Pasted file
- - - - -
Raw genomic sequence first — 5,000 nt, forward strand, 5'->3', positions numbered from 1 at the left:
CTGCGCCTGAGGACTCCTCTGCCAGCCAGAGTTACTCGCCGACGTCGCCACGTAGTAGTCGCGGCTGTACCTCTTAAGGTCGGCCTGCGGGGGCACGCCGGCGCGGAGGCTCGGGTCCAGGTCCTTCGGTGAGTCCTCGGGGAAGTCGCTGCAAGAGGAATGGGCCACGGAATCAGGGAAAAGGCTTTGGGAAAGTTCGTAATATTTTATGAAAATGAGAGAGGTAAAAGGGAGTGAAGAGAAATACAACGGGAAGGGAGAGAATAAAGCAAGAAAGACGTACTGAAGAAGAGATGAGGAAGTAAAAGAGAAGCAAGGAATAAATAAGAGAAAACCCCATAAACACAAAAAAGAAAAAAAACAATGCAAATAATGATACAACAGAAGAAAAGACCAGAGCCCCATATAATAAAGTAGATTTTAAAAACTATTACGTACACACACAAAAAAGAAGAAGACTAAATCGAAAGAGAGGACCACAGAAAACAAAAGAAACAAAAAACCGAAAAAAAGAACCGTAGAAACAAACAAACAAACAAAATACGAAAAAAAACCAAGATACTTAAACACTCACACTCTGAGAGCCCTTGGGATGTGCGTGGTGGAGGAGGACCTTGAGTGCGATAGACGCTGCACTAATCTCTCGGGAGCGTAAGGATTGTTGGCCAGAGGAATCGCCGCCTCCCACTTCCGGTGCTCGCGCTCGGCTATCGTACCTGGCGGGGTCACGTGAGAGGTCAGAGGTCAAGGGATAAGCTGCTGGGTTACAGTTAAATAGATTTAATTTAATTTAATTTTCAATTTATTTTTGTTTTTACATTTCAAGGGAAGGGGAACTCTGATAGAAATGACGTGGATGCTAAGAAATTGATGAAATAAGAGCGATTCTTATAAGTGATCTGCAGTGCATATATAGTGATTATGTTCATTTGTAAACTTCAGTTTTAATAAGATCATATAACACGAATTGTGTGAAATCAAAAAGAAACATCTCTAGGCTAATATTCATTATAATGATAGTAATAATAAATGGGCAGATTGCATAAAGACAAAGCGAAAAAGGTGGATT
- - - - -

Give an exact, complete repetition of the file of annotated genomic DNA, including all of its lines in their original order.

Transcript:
Raw genomic sequence first — 5,000 nt, forward strand, 5'->3', positions numbered from 1 at the left:
CTGCGCCTGAGGACTCCTCTGCCAGCCAGAGTTACTCGCCGACGTCGCCACGTAGTAGTCGCGGCTGTACCTCTTAAGGTCGGCCTGCGGGGGCACGCCGGCGCGGAGGCTCGGGTCCAGGTCCTTCGGTGAGTCCTCGGGGAAGTCGCTGCAAGAGGAATGGGCCACGGAATCAGGGAAAAGGCTTTGGGAAAGTTCGTAATATTTTATGAAAATGAGAGAGGTAAAAGGGAGTGAAGAGAAATACAACGGGAAGGGAGAGAATAAAGCAAGAAAGACGTACTGAAGAAGAGATGAGGAAGTAAAAGAGAAGCAAGGAATAAATAAGAGAAAACCCCATAAACACAAAAAAGAAAAAAAACAATGCAAATAATGATACAACAGAAGAAAAGACCAGAGCCCCATATAATAAAGTAGATTTTAAAAACTATTACGTACACACACAAAAAAGAAGAAGACTAAATCGAAAGAGAGGACCACAGAAAACAAAAGAAACAAAAAACCGAAAAAAAGAACCGTAGAAACAAACAAACAAACAAAATACGAAAAAAAACCAAGATACTTAAACACTCACACTCTGAGAGCCCTTGGGATGTGCGTGGTGGAGGAGGACCTTGAGTGCGATAGACGCTGCACTAATCTCTCGGGAGCGTAAGGATTGTTGGCCAGAGGAATCGCCGCCTCCCACTTCCGGTGCTCGCGCTCGGCTATCGTACCTGGCGGGGTCACGTGAGAGGTCAGAGGTCAAGGGATAAGCTGCTGGGTTACAGTTAAATAGATTTAATTTAATTTAATTTTCAATTTATTTTTGTTTTTACATTTCAAGGGAAGGGGAACTCTGATAGAAATGACGTGGATGCTAAGAAATTGATGAAATAAGAGCGATTCTTATAAGTGATCTGCAGTGCATATATAGTGATTATGTTCATTTGTAAACTTCAGTTTTAATAAGATCATATAACACGAATTGTGTGAAATCAAAAAGAAACATCTCTAGGCTAATATTCATTATAATGATAGTAATAATAAATGGGCAGATTGCATAAAGACAAAGCGAAAAAGGTGGATT